Weight Gain

Many smokers do gain weight when they quit. Even without special attempts at diet and exercise, however, the gain is usually less than 10 pounds. Women tend to gain slightly more weight than men. There is some evidence that smokers will gain weight after they quit even if they do not eat more.

For some, a concern about weight gain can lead to a decision not to quit. But the weight gain that follows quitting smoking is generally very small. It is much more dangerous to continue smoking than it is to gain a small amount of weight.

You are more likely to be successful with quitting smoking if you deal with the smoking first, and then later take steps to reduce your weight. While you are quitting, try to focus on ways to help you stay healthy, rather than on your weight. Stressing about your weight may make it harder to quit. Eat plenty of fruits and vegetables and limit the fat. Be sure to drink plenty of water, and get enough sleep and regular physical activity.

Walking is a great way to be physically active and increase your chances of staying quit. Walking can help you by:

  • reducing stress
  • burning calories and toning muscles
  • giving you something to do instead of thinking about smoking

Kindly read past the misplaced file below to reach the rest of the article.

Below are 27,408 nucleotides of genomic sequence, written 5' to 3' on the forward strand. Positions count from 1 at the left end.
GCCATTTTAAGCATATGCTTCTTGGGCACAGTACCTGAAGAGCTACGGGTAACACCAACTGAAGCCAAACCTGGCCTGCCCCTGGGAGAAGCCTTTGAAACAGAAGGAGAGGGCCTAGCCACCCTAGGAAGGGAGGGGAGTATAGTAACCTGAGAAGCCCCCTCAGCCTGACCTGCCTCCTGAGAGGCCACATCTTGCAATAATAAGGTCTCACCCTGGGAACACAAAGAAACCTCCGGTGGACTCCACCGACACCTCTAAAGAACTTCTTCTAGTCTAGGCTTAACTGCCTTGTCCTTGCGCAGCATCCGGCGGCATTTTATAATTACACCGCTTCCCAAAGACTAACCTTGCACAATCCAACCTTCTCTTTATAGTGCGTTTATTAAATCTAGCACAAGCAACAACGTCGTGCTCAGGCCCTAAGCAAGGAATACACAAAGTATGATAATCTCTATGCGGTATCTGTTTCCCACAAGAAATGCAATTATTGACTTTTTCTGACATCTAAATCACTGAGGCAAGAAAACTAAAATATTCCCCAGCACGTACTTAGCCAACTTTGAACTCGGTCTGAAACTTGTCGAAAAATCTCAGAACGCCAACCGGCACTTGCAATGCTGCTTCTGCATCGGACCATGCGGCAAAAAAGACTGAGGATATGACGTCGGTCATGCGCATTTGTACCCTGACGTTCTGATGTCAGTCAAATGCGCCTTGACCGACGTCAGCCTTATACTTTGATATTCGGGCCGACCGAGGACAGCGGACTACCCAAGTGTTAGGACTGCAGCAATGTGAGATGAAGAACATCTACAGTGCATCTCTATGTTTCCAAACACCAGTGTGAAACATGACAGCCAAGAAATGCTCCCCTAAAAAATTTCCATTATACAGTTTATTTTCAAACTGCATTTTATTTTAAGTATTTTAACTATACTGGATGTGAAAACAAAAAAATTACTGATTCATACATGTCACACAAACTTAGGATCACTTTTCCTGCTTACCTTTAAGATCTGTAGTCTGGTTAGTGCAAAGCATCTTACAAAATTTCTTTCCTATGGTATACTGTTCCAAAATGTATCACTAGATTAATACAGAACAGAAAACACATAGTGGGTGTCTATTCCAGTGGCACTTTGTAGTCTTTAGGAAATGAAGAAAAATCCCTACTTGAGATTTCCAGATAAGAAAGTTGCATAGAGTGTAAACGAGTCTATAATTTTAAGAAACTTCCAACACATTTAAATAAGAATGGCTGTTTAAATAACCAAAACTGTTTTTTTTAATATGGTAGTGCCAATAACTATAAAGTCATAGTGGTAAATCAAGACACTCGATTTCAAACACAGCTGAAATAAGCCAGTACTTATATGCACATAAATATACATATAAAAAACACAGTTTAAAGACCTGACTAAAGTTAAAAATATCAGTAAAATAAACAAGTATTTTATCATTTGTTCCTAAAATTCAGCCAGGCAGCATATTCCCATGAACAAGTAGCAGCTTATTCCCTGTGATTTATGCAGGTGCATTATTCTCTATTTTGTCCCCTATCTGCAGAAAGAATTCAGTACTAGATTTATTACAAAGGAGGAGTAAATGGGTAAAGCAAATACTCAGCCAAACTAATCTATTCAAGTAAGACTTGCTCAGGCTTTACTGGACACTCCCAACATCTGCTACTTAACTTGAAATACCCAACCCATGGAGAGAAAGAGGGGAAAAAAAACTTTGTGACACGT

No special equipment or clothing is needed for walking, other than a pair of comfortable shoes. And you can do it pretty much anytime or anywhere. Try the following:

  • walking around a shopping mall
  • getting off the buss one stop before you usually do
  • finding a buddy to walk with during lunch time at work
  • taking the stairs instead of the elevator
  • walking with a friend, family member, or neighbor after dinner
  • pushing your baby in a stroller


Set a goal of 30 minutes of physical activity 5 or more times a week. If you don’t already exercise regularly, please check with your doctor before starting an exercise program.


Smokers often mention stress as one of the reasons for going back to smoking. Stress is a part of all of our lives, smokers and nonsmokers alike. The difference is that smokers have come to use nicotine to help cope with stress. When quitting, you have to learn new ways of handling stress. Nicotine replacement can help to some extent, but for long-term success other strategies are needed.

As mentioned above, physical activity is a good stress-reducer. It can also help with the temporary sense of depression that some smokers experience when they quit. There are also stress-management classes and self-help books. Check your community newspaper, library, or bookstore.

Spiritual practices such as prayer and meditation have been used very successfully with other addictions and are an integral part of 12-step recovery programs. These same principles can be applied to quitting smoking and can help with stress reduction.